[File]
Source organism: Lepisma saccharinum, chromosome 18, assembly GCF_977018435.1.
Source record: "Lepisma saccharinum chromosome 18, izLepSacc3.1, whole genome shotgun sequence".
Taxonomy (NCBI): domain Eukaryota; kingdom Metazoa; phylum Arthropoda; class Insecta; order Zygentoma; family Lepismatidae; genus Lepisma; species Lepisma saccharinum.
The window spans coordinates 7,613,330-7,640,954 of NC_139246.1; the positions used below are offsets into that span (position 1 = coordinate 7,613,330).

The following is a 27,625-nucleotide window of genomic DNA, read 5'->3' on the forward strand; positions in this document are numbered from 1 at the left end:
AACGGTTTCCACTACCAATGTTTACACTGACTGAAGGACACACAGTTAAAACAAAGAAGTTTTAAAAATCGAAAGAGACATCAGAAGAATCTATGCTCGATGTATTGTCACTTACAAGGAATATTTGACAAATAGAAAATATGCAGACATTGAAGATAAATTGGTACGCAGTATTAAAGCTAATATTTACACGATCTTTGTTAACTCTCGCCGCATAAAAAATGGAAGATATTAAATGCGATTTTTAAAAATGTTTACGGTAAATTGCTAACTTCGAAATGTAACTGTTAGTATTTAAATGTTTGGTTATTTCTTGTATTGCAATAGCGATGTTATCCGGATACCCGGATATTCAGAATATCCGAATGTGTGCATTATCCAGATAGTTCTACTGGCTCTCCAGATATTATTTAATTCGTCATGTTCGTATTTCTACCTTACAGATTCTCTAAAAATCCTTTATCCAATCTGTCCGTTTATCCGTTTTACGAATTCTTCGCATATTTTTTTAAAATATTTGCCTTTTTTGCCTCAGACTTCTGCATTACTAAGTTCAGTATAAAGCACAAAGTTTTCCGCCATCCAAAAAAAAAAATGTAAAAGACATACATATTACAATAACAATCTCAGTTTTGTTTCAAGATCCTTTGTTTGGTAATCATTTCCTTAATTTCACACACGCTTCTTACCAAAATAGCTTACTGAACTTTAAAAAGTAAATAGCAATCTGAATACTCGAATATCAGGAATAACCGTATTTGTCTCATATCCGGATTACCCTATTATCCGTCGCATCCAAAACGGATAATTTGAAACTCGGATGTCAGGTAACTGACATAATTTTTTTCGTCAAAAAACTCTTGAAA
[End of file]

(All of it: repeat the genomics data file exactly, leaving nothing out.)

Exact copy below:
Source organism: Lepisma saccharinum, chromosome 18, assembly GCF_977018435.1.
Source record: "Lepisma saccharinum chromosome 18, izLepSacc3.1, whole genome shotgun sequence".
Taxonomy (NCBI): domain Eukaryota; kingdom Metazoa; phylum Arthropoda; class Insecta; order Zygentoma; family Lepismatidae; genus Lepisma; species Lepisma saccharinum.
The window spans coordinates 7,613,330-7,640,954 of NC_139246.1; the positions used below are offsets into that span (position 1 = coordinate 7,613,330).

The following is a 27,625-nucleotide window of genomic DNA, read 5'->3' on the forward strand; positions in this document are numbered from 1 at the left end:
AACGGTTTCCACTACCAATGTTTACACTGACTGAAGGACACACAGTTAAAACAAAGAAGTTTTAAAAATCGAAAGAGACATCAGAAGAATCTATGCTCGATGTATTGTCACTTACAAGGAATATTTGACAAATAGAAAATATGCAGACATTGAAGATAAATTGGTACGCAGTATTAAAGCTAATATTTACACGATCTTTGTTAACTCTCGCCGCATAAAAAATGGAAGATATTAAATGCGATTTTTAAAAATGTTTACGGTAAATTGCTAACTTCGAAATGTAACTGTTAGTATTTAAATGTTTGGTTATTTCTTGTATTGCAATAGCGATGTTATCCGGATACCCGGATATTCAGAATATCCGAATGTGTGCATTATCCAGATAGTTCTACTGGCTCTCCAGATATTATTTAATTCGTCATGTTCGTATTTCTACCTTACAGATTCTCTAAAAATCCTTTATCCAATCTGTCCGTTTATCCGTTTTACGAATTCTTCGCATATTTTTTTAAAATATTTGCCTTTTTTGCCTCAGACTTCTGCATTACTAAGTTCAGTATAAAGCACAAAGTTTTCCGCCATCCAAAAAAAAAAATGTAAAAGACATACATATTACAATAACAATCTCAGTTTTGTTTCAAGATCCTTTGTTTGGTAATCATTTCCTTAATTTCACACACGCTTCTTACCAAAATAGCTTACTGAACTTTAAAAAGTAAATAGCAATCTGAATACTCGAATATCAGGAATAACCGTATTTGTCTCATATCCGGATTACCCTATTATCCGTCGCATCCAAAACGGATAATTTGAAACTCGGATGTCAGGTAACTGACATAATTTTTTTCGTCAAAAAACTCTTGAAA